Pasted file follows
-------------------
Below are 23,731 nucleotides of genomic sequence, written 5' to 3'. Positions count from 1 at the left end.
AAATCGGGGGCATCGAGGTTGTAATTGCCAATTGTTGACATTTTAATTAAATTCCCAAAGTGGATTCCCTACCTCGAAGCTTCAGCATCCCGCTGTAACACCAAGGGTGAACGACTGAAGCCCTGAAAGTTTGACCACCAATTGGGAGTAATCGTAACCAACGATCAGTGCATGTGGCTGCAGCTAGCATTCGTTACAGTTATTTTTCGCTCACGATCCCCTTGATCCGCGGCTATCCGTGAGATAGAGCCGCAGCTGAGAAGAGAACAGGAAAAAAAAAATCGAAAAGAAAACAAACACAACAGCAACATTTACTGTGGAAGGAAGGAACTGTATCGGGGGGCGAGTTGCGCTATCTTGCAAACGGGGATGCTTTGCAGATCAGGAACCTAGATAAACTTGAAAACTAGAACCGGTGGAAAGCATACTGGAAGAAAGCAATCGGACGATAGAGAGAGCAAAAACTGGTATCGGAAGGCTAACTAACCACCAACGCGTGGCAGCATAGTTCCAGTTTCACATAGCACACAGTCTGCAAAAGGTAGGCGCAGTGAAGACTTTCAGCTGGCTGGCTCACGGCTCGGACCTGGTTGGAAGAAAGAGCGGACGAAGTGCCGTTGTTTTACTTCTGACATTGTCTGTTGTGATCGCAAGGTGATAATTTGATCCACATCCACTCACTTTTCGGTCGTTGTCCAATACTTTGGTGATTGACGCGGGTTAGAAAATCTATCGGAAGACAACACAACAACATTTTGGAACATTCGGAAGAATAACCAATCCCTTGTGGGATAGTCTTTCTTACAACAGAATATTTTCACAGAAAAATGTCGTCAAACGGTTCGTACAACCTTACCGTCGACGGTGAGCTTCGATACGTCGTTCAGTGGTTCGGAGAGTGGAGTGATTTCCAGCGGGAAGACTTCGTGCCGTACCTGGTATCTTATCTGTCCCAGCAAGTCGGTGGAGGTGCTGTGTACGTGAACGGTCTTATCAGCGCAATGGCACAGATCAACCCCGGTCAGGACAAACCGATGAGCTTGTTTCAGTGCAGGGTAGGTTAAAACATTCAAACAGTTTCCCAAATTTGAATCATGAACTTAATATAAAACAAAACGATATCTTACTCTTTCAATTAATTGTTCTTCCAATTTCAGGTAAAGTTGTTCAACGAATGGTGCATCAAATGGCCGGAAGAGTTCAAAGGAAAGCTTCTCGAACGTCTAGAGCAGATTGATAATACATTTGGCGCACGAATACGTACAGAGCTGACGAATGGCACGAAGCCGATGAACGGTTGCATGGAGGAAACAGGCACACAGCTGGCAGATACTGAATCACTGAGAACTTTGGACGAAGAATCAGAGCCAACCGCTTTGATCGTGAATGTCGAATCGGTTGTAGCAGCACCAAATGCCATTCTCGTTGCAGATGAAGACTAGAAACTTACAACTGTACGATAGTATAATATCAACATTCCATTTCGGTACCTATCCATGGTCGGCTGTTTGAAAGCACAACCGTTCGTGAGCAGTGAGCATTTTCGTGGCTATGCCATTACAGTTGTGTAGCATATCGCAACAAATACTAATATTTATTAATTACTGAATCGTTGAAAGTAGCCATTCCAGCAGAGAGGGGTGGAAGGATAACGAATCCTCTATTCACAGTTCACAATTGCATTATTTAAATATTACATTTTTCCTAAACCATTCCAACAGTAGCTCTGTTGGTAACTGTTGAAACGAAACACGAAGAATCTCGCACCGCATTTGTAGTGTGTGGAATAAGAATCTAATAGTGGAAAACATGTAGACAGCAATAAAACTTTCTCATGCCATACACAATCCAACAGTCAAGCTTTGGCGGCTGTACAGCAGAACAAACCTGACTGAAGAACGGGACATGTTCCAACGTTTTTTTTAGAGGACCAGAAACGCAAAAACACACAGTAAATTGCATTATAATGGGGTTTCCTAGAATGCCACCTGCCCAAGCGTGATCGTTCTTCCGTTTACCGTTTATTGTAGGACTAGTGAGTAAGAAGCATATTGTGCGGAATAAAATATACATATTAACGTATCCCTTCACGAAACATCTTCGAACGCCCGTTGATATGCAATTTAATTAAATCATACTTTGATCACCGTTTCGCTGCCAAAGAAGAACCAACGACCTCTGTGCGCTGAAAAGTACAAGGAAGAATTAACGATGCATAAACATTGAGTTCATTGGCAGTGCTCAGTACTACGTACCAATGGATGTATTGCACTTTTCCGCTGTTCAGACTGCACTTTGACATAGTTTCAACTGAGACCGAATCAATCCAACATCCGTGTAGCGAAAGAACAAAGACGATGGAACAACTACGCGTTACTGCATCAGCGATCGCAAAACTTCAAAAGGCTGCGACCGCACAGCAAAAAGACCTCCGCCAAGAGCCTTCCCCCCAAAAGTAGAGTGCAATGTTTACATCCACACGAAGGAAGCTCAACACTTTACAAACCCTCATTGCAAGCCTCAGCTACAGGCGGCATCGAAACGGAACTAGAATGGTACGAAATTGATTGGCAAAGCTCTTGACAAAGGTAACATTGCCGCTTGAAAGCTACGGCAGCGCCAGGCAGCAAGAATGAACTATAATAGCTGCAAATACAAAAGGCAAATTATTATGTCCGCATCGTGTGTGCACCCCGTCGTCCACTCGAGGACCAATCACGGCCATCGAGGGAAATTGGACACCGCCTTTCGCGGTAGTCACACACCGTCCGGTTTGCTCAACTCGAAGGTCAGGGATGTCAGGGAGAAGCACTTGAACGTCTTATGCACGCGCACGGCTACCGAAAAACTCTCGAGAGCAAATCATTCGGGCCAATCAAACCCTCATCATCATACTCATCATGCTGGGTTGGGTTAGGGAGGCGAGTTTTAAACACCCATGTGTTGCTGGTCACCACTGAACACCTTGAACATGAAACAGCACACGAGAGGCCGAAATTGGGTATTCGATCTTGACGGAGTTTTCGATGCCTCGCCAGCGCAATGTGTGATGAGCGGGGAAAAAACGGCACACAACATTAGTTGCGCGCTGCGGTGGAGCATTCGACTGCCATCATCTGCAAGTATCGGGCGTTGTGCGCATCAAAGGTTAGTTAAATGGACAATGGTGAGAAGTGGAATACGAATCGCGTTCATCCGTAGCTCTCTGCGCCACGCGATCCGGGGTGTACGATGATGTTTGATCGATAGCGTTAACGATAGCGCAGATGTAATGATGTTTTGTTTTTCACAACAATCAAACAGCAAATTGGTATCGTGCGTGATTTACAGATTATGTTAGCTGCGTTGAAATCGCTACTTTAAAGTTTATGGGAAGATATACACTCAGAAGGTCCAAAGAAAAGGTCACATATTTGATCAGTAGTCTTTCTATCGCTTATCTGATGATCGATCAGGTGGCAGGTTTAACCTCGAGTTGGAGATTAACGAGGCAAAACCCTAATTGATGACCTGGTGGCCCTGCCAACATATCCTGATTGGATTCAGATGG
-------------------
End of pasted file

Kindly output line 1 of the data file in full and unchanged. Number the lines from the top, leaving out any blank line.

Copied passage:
Below are 23,731 nucleotides of genomic sequence, written 5' to 3'. Positions count from 1 at the left end.